MARS: Analysing games of chance

The ‘Analysing games of chance’ resource is a concept development lesson from the ‘Mathematics Assessment Resource Service’. The resource is designed to confront and overcome common probability misconceptions.

The main activity in the resource is a game of ‘Horse Race’. Students are given the following board:

The game has the following rules:

  • Place counters on the starting squares labelled 2 to 12.
  • Roll two dice and add the scores. The horse with that number moves one square forward.
  • Keep rolling the dice, the horse that is first past the finishing line wins.
  • Stop rolling the dice when the first horse wins and record the position of all the horses.

Students have to predict which horse they think will win. They then play the game several times to gain some empirical evidence. The results from the class can be pooled to provide stronger evidence.

A distinctive feature of the resource is the extensive guidance that it provides for the teacher. Suggested questions to ask at this stage include:

  • If you were able to play the game again, which horse is most likely to win?
  • Which horse is most likely to come second?
  • Which horses are least likely to win?

Students then look at the theoretical probability behind the race. Here is a probability space diagram to represent the situation:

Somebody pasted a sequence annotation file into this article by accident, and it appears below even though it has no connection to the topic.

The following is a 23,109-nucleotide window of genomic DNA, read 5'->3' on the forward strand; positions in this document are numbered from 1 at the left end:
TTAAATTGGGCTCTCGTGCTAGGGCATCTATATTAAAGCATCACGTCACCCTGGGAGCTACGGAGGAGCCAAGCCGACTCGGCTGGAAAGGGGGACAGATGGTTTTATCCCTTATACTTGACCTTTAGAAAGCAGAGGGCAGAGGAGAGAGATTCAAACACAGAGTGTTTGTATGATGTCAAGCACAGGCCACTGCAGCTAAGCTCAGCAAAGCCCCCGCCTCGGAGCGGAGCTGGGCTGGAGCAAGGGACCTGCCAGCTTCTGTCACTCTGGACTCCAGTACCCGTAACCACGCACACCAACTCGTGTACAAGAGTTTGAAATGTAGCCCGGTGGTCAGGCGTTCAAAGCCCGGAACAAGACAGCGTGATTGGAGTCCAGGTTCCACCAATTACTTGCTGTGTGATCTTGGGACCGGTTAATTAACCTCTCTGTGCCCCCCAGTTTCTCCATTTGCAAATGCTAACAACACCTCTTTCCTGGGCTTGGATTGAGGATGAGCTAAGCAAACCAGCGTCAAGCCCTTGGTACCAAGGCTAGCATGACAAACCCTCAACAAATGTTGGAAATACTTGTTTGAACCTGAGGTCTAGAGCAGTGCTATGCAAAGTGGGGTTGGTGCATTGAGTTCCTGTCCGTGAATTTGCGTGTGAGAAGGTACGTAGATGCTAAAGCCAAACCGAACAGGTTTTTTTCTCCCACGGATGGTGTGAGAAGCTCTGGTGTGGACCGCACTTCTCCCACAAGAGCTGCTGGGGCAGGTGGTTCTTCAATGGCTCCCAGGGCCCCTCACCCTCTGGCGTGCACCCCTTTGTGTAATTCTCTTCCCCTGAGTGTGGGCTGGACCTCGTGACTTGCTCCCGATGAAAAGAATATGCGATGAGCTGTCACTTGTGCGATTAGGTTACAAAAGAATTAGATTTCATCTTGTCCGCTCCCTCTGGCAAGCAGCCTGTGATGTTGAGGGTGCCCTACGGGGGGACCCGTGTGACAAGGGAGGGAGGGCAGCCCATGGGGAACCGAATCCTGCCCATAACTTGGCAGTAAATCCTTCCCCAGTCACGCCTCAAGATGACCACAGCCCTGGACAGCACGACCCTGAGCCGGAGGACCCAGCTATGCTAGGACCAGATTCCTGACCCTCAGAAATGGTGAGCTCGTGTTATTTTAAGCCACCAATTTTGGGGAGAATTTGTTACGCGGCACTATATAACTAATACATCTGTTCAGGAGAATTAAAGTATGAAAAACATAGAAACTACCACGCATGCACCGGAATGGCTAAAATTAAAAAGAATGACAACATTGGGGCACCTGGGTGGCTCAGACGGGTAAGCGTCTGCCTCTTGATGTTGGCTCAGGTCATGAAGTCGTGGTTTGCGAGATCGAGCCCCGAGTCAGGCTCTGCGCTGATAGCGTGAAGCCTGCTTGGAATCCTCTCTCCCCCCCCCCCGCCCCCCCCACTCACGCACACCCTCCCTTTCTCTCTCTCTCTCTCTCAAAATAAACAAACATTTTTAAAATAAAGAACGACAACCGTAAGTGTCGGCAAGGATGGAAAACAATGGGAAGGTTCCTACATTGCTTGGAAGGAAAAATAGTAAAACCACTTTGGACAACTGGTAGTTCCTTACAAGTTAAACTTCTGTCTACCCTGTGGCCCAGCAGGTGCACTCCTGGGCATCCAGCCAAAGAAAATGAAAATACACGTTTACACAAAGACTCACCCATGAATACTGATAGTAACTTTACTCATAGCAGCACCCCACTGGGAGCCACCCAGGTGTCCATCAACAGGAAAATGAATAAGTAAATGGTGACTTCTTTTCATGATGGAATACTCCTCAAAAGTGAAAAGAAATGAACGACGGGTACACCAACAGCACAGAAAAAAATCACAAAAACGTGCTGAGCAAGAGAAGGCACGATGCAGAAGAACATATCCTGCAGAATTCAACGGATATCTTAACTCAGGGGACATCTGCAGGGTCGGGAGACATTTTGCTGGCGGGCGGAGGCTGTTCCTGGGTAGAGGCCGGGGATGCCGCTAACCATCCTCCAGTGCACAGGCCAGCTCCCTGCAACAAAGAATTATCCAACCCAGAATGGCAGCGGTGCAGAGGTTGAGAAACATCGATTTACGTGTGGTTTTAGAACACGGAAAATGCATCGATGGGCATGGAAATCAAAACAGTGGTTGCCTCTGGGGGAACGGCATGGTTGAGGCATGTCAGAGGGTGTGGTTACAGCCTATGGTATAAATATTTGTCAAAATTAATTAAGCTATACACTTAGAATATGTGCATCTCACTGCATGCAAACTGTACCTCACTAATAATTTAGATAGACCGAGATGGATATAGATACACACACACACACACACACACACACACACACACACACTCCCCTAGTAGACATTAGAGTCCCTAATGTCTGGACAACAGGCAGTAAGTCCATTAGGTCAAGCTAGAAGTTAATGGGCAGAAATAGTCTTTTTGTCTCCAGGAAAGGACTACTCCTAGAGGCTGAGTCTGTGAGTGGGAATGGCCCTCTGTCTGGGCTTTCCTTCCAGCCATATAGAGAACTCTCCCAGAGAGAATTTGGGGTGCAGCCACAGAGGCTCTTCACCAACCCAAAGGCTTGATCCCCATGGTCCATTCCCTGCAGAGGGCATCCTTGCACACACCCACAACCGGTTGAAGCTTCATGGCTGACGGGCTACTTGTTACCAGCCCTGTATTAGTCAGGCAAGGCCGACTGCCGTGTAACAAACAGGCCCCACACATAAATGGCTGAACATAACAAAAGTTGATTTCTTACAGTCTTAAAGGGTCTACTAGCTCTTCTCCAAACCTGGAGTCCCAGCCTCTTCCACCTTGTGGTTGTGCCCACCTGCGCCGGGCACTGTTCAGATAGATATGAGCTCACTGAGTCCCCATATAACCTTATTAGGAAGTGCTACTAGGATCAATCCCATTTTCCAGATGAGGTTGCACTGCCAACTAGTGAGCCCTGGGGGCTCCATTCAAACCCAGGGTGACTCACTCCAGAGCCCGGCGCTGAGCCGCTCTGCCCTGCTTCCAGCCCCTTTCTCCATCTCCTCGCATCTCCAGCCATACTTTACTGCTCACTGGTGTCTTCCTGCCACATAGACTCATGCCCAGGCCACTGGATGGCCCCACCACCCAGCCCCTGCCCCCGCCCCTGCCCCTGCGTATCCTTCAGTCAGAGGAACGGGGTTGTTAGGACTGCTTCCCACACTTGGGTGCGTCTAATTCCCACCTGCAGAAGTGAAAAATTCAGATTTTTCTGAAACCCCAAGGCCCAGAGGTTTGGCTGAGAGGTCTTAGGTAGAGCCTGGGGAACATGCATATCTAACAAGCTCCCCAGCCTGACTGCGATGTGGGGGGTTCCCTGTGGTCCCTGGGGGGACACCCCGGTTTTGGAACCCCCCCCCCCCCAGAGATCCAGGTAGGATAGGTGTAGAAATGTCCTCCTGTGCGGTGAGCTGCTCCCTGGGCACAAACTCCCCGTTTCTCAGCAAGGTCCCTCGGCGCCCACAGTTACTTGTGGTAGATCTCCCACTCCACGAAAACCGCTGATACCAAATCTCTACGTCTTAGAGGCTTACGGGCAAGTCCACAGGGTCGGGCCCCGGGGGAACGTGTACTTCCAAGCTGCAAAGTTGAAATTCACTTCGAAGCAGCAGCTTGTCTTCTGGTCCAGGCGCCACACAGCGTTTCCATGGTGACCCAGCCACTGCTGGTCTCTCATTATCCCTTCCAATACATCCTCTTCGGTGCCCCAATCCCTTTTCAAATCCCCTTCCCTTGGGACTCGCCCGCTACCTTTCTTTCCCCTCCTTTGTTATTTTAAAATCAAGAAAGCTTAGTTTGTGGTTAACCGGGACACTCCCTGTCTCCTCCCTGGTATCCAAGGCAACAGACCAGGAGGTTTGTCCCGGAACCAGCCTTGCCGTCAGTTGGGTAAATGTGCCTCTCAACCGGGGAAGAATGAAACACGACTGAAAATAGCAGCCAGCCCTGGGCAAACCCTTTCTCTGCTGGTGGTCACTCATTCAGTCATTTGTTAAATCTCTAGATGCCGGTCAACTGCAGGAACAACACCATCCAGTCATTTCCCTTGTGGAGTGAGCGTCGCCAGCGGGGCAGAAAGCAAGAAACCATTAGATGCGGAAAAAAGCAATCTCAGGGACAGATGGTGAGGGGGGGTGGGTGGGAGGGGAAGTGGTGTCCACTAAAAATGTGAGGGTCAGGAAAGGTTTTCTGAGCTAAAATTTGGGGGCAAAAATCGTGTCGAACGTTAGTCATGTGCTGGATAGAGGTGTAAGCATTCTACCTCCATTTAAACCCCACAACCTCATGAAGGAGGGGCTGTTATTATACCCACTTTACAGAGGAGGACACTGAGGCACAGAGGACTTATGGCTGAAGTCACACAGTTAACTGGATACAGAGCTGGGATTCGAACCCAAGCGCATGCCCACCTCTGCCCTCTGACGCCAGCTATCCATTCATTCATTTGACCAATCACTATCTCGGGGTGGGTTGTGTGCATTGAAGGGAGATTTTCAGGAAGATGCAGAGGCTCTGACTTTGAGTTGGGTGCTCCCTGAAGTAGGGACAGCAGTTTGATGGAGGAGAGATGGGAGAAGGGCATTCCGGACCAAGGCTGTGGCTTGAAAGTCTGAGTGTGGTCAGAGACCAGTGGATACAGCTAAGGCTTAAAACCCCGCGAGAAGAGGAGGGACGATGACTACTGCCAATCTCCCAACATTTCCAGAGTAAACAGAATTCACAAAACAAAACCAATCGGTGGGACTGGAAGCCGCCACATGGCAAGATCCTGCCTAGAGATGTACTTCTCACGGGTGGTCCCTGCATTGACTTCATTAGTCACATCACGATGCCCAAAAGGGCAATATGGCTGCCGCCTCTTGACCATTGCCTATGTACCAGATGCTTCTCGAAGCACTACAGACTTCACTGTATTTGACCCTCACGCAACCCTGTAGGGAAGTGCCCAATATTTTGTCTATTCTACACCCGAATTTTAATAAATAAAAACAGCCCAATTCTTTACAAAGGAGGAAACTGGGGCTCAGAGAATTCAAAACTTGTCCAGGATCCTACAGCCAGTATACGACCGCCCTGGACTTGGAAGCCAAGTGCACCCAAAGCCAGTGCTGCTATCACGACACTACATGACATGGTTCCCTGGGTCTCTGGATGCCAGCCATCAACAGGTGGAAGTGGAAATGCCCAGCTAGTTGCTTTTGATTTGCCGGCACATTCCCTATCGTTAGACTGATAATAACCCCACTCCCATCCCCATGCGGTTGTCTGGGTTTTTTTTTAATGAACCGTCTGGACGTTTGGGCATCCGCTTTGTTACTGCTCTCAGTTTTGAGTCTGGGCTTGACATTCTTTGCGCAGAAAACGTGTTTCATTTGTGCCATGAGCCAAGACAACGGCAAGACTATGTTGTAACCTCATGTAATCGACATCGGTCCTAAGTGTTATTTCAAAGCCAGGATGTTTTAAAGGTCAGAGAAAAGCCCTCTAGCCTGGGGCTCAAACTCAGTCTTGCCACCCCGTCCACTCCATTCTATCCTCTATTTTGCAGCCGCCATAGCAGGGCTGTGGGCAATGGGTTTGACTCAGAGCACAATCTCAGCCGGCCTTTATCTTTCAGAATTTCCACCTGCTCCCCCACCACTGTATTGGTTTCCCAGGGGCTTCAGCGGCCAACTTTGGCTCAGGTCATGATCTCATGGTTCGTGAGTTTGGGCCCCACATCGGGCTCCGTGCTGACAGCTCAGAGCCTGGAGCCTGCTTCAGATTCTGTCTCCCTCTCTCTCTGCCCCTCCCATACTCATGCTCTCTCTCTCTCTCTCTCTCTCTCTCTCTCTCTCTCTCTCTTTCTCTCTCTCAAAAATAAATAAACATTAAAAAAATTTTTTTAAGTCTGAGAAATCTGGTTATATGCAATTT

The number 7 occurs with greater frequency than the other numbers, so horse 7 is the one most likely to win the race.

There are two examples of student work provided with the resource. These can be used for peer assessment.

In the first example the student has attempted to list all of the combinations of the two dice. Unfortunately, they have not distinguished between 4 + 1 and 1 + 4, so whilst their conclusion is correct, there are mistakes in their reasoning.

In the second piece of work, the student has drawn a correct probability space diagram, but reasoned incorrectly that horse 7 will win one-sixth of the time.

If extending the work to a second lesson, there is an opportunity for students to apply what they have learned to three different versions of the horse race game. Different rules for moving forward include:

  • Find the difference between the scores on the dice.
  • Use the highest number shown on the two dice.
  • Multiply the numbers shown on the dice and test to see if it is a multiple of the horse number.

In addition to the horse race activity, the resource includes a formative assessment task ‘Spinner Bingo’ which is completed before the main part of the lesson. This gives an opportunity to discover misconceptions that students have.

  • The Mathematics Assessment Resource Service (MARS) is a collaboration between the University of California at Berkeley and the Shell Centre team at the University of Nottingham, with support from the Bill and Melinda Gates Foundation. The team is known around the world for its innovative work in maths education. Previous projects that members of the team have worked on include the DfE Standards Units and the Bowland Maths resources.


Age11-14, 14-16, 16-19
Report inappropriate content 


Sign in to post comments